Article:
Purpose - The literature on ERP implementation has been dominated by variance theories which have identified numerous lists of critical success factors (CSFs) for managing implementation but there has been relatively little research adopting a process theory approach which explains how change occurs. One such theory, the teleological process, has been criticised in the IS literature for its capability to evolve and learn due to its convergence towards an end goal. Drawing upon the field of organisational development (OD), this article illustrates the usefulness of the theory and contends that, whilst it exhibits planned behaviour, events are adaptive and learned and emerge though social construction of actors in organisations. Design/methodology/approach - An in-depth interpretive study of eight public-sector organisations is used. Two primary methods of data collection were analysed during the investigation; survey questionnaires (2) and in-depth interviews (38). Findings - The data was analysed and contrasted with themes and attributes associated with teleological design. The article highlights how the central role of an agent or entity, and its interaction with eight key attributes, is critical to the success of the change process. Originality/value - The article proposes benefits of applying teleological theory to the context of designing the change, pre and post project implementation. Whilst the data is based in the UK, the framework also provides a useful starting point for further research in ERP implementation in developing and emerging nations of areas likely to be problematic.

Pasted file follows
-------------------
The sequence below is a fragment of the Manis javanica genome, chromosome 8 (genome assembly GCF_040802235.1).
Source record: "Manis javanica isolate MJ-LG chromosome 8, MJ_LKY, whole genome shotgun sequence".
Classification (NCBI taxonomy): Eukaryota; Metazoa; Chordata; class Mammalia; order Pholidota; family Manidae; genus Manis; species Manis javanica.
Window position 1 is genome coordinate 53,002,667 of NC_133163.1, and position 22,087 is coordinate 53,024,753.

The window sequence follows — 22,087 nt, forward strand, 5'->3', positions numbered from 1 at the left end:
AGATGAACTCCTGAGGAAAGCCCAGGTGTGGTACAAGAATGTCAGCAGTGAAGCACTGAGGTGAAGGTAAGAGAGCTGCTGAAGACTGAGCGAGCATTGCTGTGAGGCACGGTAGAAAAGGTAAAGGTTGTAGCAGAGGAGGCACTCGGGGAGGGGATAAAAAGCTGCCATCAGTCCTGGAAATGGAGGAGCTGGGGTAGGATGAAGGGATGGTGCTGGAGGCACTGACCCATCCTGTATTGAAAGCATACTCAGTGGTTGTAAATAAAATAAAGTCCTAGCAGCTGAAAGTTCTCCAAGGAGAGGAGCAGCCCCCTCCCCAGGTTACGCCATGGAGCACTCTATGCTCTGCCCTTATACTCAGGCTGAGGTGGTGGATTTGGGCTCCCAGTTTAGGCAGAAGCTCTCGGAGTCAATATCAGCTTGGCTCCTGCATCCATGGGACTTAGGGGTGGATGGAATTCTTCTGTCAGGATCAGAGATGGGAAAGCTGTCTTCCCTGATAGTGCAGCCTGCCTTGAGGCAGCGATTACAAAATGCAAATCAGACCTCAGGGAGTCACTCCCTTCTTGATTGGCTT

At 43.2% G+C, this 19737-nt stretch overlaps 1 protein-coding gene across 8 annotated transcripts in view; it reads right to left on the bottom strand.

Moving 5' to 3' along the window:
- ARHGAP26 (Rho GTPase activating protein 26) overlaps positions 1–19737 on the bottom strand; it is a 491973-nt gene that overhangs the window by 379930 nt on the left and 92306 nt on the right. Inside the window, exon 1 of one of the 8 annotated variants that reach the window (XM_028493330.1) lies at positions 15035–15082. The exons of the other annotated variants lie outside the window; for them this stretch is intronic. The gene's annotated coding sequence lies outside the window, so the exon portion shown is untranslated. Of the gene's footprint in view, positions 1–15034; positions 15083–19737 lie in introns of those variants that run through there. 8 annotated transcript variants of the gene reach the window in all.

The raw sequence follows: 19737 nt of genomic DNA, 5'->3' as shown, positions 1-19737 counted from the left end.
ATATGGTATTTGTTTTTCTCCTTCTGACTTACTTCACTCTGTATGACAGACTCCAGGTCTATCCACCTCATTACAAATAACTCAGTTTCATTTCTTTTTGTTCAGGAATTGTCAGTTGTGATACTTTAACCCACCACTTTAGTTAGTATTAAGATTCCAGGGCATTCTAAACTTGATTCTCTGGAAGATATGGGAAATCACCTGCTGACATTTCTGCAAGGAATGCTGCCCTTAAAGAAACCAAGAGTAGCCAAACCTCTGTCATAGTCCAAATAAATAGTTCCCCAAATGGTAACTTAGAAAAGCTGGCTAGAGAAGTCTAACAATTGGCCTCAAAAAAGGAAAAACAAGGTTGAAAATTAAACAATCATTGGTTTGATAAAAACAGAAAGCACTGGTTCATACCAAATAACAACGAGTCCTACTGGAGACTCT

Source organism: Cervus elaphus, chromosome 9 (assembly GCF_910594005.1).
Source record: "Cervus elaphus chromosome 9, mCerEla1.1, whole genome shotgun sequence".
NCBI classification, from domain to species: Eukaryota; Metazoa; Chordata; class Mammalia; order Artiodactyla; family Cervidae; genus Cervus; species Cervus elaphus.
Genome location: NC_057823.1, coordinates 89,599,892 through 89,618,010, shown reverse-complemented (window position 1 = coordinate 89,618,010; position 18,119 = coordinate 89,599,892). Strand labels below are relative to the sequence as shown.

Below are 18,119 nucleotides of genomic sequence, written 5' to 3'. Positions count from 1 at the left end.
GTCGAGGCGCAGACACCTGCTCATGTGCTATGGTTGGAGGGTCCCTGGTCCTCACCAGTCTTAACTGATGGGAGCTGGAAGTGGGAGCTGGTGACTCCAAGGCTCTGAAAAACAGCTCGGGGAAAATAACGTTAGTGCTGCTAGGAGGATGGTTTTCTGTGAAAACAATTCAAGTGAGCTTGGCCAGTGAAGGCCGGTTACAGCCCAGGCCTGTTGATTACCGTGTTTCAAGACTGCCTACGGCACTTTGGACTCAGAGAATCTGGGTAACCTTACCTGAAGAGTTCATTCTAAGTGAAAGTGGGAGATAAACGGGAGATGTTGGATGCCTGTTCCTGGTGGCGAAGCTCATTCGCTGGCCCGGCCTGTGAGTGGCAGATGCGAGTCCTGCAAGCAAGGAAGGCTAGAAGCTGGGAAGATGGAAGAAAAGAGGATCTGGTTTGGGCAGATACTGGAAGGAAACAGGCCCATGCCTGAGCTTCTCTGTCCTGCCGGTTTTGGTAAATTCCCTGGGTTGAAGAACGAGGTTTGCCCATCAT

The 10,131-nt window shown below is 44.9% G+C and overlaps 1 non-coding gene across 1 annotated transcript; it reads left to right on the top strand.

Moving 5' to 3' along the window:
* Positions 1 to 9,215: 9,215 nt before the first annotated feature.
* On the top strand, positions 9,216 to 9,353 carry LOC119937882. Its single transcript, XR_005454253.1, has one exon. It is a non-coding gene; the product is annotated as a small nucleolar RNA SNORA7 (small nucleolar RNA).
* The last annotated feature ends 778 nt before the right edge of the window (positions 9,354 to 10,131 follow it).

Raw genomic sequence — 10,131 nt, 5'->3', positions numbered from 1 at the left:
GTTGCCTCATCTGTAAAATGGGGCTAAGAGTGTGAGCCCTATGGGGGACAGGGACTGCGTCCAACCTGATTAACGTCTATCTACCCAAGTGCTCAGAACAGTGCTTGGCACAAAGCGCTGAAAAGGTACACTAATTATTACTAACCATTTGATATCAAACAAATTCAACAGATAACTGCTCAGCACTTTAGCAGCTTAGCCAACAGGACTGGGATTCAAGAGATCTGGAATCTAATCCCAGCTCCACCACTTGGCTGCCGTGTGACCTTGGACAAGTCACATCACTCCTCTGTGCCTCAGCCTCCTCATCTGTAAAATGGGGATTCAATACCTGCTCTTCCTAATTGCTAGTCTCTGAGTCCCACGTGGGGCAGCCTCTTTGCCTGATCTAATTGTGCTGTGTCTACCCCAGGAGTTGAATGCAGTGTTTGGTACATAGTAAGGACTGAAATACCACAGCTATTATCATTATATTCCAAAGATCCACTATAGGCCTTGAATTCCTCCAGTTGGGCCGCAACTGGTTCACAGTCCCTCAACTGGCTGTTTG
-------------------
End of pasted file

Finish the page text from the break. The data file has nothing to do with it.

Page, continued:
- enterprise resource planning (erp) system
- systems implementation
- change management